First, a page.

40 days and 40 nights

July 31, 2018

Isn’t that 40 days and 40 nights supposed to include rain??

It has been the opposite here.

Most people plant their corn when the rainy season traditionally begins about mid-May.  And there has been little to no rain.  At this point, the crops are totally stunted and dried and will not produce anything.

In the meantime, people have spent money on seed, fertilizer – because even those who receive fertilizer from their partner churches still need to purchase some.  It takes about 4 bags per manzana (1.7 acres) They purchase insecticide, herbicide and spend lots of time under the hot sun clearing and preparing the field, planting each seed by hand on the steep hills and applying the fertilizer, insecticides and herbicides by hand and usually without protective clothing.

It is a labor of love that is necessary because from the harvest comes their main food staple for the year: corn.  Corn for tortillas which are consumed at every meal.    Sometimes that IS the meal.  If they have a bumper crop, they can sell some periodically to purchase things they cannot grow: shoes, school supplies, cooking oil, etc.

So now they have no hope for a harvest.  For everyone we’ve talked to – and that is quite a few! – there is a loss between 90%-100%.  Most families have lost 100%.  You will see the damage that is the result of a lack of water in the photos below.  The corn should be taller than a person by now and their leaves lush with ears mostly filled out.  There are some areas we have driven by that the corn is not even knee high.  Some areas where the stalks are tall but hardly any leaves and no ear.  Some areas have nice tall stalks with full leaves but either stunted ears or non-existent ears.

Sadder still, even if the rains came today and fell perfectly, it is too late.

Some people didn’t bother to plant – or were waiting till the rains began.  They are the somewhat lucky ones.  They still have their seed and fertilizer.

People can potentially do a second planting in August.  IF they have the resources.  The problem with that August planting is that it typically doesn’t produce as much.  Also – people plant their beans in August/September because the beans use the corn stalks to climb and grow.  The stalks help keep the beans off the wet ground so they don’t get moldy.  The corn stalks from an August planting will not be big enough to handle the beans.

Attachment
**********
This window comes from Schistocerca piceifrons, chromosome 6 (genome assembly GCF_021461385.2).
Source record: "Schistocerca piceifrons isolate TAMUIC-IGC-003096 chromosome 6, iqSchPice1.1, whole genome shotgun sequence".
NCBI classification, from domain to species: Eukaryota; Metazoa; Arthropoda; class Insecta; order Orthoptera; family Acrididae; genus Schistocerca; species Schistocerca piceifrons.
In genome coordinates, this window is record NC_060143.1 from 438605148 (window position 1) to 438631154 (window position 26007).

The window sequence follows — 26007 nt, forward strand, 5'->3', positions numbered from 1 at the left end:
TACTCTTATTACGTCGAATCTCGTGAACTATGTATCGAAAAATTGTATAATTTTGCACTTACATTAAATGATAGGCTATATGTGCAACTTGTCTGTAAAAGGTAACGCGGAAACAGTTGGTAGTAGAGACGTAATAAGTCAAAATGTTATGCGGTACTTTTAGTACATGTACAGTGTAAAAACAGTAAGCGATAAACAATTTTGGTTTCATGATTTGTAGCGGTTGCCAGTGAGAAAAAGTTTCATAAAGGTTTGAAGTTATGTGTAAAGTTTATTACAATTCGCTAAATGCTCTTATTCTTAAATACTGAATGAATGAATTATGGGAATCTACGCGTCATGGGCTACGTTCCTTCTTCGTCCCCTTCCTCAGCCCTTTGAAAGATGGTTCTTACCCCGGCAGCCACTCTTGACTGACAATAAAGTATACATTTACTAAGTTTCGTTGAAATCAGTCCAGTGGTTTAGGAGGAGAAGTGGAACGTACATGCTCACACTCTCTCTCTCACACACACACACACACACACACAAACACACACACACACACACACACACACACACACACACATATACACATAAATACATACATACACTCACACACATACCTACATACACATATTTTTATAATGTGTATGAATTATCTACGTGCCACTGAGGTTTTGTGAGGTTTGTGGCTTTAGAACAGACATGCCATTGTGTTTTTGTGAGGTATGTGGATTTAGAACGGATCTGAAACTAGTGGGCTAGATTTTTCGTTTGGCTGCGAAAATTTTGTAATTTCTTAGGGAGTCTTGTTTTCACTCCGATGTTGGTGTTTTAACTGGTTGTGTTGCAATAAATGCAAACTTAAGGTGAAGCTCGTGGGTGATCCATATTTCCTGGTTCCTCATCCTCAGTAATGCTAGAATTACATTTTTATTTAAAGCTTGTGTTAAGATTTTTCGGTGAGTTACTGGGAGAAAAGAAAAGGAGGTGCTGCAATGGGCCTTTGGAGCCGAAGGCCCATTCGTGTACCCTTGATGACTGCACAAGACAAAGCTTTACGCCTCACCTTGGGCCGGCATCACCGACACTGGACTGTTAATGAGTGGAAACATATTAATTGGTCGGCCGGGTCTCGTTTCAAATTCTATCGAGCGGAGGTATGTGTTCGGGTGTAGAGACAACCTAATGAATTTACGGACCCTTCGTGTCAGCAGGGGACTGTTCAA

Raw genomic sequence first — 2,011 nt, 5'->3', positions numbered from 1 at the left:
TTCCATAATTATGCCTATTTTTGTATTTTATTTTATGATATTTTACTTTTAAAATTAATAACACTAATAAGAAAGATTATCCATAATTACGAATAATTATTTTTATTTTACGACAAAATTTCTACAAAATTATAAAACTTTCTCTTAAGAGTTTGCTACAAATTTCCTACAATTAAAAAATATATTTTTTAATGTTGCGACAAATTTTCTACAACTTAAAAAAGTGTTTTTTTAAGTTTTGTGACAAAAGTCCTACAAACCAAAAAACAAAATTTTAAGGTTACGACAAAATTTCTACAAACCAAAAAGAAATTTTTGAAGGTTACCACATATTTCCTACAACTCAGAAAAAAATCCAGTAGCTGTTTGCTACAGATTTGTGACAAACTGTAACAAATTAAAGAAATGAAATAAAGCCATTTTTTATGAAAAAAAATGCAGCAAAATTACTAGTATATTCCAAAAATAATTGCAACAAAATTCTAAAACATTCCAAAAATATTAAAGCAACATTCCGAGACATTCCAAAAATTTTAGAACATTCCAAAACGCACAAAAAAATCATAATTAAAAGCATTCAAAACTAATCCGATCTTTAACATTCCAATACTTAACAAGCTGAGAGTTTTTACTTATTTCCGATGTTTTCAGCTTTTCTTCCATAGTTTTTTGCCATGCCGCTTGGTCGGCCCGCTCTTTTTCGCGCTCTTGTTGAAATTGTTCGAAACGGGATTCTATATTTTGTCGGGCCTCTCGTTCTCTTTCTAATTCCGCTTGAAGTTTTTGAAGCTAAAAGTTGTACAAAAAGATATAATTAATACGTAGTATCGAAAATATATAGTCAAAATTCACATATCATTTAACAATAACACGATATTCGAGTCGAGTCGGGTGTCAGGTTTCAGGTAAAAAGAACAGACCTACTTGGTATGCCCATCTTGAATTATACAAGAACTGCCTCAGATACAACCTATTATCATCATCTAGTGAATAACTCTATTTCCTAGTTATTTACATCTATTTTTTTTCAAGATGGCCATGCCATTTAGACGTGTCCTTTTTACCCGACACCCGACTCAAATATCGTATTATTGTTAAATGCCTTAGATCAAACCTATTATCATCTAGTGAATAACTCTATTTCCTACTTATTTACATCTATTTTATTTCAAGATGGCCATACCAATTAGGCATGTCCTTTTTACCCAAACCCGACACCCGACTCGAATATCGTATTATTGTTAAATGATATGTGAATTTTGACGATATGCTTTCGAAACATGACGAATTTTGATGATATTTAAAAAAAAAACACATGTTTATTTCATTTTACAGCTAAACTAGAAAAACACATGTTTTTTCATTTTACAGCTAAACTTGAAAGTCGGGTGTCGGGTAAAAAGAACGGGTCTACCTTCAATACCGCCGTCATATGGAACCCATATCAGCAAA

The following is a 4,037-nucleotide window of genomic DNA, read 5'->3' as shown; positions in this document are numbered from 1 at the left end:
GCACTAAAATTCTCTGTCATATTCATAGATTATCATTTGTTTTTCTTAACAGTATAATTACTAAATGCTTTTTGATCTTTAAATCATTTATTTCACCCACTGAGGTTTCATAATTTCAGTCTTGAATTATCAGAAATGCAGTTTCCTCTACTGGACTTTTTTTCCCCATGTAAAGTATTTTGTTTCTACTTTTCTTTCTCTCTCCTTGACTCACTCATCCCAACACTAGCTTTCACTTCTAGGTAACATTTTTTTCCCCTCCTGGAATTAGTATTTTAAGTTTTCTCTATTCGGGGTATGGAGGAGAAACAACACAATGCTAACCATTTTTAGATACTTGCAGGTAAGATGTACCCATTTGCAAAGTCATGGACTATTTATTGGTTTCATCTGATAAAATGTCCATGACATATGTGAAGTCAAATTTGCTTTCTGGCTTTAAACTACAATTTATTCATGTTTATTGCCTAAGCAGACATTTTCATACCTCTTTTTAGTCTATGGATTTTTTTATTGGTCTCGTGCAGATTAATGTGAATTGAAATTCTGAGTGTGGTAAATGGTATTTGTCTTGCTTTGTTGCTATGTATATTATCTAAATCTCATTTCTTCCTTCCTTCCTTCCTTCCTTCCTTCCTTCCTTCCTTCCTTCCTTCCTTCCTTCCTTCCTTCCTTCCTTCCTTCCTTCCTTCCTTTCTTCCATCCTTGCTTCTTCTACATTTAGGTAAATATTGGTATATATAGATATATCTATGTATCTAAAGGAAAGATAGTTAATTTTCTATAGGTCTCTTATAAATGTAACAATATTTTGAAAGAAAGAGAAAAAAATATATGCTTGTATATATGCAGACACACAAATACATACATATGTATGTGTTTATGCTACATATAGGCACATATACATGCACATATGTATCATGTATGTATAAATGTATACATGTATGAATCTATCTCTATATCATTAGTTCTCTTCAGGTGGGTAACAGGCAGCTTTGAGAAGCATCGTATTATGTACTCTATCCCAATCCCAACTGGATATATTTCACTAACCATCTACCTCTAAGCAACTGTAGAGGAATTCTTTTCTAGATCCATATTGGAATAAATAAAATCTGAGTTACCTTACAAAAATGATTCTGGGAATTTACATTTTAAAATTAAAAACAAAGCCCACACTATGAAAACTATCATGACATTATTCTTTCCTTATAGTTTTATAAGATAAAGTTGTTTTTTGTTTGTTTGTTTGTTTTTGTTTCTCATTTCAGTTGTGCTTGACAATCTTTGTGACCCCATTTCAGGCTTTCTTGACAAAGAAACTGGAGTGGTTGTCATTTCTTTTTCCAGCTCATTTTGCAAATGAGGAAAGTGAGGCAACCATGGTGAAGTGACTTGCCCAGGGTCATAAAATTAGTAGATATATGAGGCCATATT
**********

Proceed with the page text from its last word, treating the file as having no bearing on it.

So basically, no corn.  And no beans.

People are really worried.

Sometimes delegations joke about having tortillas and beans at (almost literally) every meal.  We know that every country has its customs and traditions.  But here in El Salvador … if there are no tortillas and beans on the plate … it is possible there will be nothing else.

20180731_121216
Totally dry ground – stalks brown prematurely.  No ears.

20180731_120827

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This field looks pretty decent.  Until you look closely.  If there IS an ear, it is skinny and will have nothing edible inside the husk.  
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Parched.  
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Even worse.
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These should be totally lush and green with almost fully developed ears.  They are only about 4 feet tall.  

 

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You can see an ear there but it is under-developed.  Looking in the background, some folks didn’t even plant.  They might just be the lucky ones.
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These were about 2 feet tall.  Obviously lacking.
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Again, about 2 feet tall.  They won’t grow any more.
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Several fields not planted.

 

 

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